Clean Transport

Published on May 20th, 2014 | by Tina Casey


FCEV Hydrogen Storage Bottleneck Get $7 Million Solution

May 20th, 2014 by  

One of the technology bottlenecks sitting between you and the affordable fuel cell electric vehicle of the future is the hydrogen storage issue, and the Energy Department has just handed out a $7 million round of grants to help leap over that hurdle. The funds are being split among six projects that attack the problem from different angles.

Not for nothing, but we’ve been covering these Energy Department grant programs for a while now and we’ve been noticing that the sound of cricket chirps from the anti-EV crowd keeps growing louder every time. We seem to recall that just a few years ago, spending taxpayer dollars on clean tech was some kind of scandal. What changed?

hydrogen storage

Hydrogen FCEV (cropped) courtesy of US DOE.

$7 Million For 6 Hydrogen Storage Projects

Before we answer that question, let’s get into the meat. The new round of Energy Department projects is aimed at the obstacles that have been slowing down the pace of progress on developing commercially viable hydrogen fuel cell electric vehicles (FCEVs).

That includes weight, size, and cost, as well as range. It also includes developing a scalable system, or family of systems, that can be adapted to different sizes of vehicles.

Here’s a rundown of the projects. The first thing that jumps out at you is that the use of carbon fiber for hydrogen storage tanks could be a thing of the past, at last in its current configuration.

Materia of Pasadena, California, for example, gets $2 million to reduce the cost of compressed hydrogen storage systems by introducing a new resin system for fabricating high pressure storage tanks. That cuts down on the need for pricey carbon fiber composites.

PPG Industries of Greensboro, North Carolina gets $1.2 million to approach the storage tank angle from another angle. The company’s contribution will be an innovative, high strength glass fiber.  How strong? Apparently, it beats carbon fiber at only half the cost.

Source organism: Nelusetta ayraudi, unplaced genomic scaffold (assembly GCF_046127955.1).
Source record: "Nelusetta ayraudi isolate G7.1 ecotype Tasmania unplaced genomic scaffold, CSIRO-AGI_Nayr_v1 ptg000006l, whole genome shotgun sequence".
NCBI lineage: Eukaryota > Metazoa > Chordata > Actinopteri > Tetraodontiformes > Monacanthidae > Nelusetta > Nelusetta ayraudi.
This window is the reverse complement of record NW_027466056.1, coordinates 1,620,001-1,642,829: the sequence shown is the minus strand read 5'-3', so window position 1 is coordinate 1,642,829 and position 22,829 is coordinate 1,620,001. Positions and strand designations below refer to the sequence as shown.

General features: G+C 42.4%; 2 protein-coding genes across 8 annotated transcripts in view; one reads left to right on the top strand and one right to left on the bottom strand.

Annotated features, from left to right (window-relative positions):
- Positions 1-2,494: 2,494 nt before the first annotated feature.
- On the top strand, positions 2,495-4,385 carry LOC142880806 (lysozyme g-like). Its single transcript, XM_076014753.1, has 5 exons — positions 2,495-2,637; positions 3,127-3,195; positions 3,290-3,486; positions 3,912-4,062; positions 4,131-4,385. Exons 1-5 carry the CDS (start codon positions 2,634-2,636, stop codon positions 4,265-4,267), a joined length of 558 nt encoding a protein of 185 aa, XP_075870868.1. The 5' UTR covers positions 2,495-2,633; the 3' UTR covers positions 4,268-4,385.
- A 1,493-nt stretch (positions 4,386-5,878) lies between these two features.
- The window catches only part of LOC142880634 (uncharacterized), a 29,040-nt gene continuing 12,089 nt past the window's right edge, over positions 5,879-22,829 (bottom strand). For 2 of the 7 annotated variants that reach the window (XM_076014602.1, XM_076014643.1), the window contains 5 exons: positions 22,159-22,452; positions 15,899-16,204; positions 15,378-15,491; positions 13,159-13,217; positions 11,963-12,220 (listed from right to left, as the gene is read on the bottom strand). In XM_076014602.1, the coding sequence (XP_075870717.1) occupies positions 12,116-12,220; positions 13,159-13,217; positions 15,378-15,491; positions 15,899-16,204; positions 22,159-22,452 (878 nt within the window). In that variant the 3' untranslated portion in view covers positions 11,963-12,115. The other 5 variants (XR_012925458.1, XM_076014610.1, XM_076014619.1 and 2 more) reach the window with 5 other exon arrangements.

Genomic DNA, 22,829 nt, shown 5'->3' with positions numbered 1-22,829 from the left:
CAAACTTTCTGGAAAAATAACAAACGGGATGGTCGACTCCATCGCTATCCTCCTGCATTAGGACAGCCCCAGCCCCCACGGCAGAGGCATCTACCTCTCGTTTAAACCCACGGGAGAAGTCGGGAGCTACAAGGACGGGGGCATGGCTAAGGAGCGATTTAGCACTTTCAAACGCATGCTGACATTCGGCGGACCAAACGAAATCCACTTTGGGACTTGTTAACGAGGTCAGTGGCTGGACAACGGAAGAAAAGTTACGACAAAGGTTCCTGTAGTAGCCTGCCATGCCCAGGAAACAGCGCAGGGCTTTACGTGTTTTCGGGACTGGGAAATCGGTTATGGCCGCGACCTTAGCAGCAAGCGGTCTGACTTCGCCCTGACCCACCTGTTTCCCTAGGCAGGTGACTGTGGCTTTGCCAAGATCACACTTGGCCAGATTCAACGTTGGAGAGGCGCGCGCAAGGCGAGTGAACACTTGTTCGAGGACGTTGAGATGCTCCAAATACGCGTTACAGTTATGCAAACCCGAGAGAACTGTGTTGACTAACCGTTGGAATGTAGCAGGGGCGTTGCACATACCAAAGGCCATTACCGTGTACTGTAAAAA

New materials also come into play for Sandia National Laboratories of Livermore, California, which gets $1.2 million to deploy a screening system to identify potentially promising, low cost alternative materials hydrogen storage.

Lawrence Livermore National Laboratory of Livermore, California, gets $1.2 million to continue along a low cost pathway it’s been exploring for a while now. Their solution is a high capacity, reversible storage material that can bond to and release hydrogen.

Since the lab is known for its work with metal hydrides for storing hydrogen, we’re guessing that its grant dovetails with an award of $1.2 million for Ardica of San Francisco, California. That will specifically go to — you guessed it —  scaling up the low-cost production of aluminum hydride.

HRL Laboratories of Malibu, California is also contributing to the reversible storage material field through a $1 million grant, focusing on practical issues related to adapting the technology for the mass market.

Progress on the FCEV Front

In terms of breaking into the mass market, FCEVs have a long way to go before they catch up to EVs. However, with the help of the Energy Department’s FCEV program, the pace has been picking up.

That’s just part of a broader global push to lower the cost of FCEVs, including the development of alternative, low cost catalysts.

The hydrogen fueling station angle has also been getting more love from DOE and the automotive industry.

Cricket Chirps For Hydrogen Storage